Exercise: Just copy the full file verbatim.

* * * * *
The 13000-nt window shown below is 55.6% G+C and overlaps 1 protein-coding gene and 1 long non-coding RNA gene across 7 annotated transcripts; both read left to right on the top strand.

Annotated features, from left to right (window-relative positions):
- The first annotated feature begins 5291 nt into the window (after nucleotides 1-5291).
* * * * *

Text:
The 13000-nt window shown below is 55.6% G+C and overlaps 1 protein-coding gene and 1 long non-coding RNA gene across 7 annotated transcripts; both read left to right on the top strand.

Annotated features, from left to right (window-relative positions):
- The first annotated feature begins 5291 nt into the window (after nucleotides 1-5291).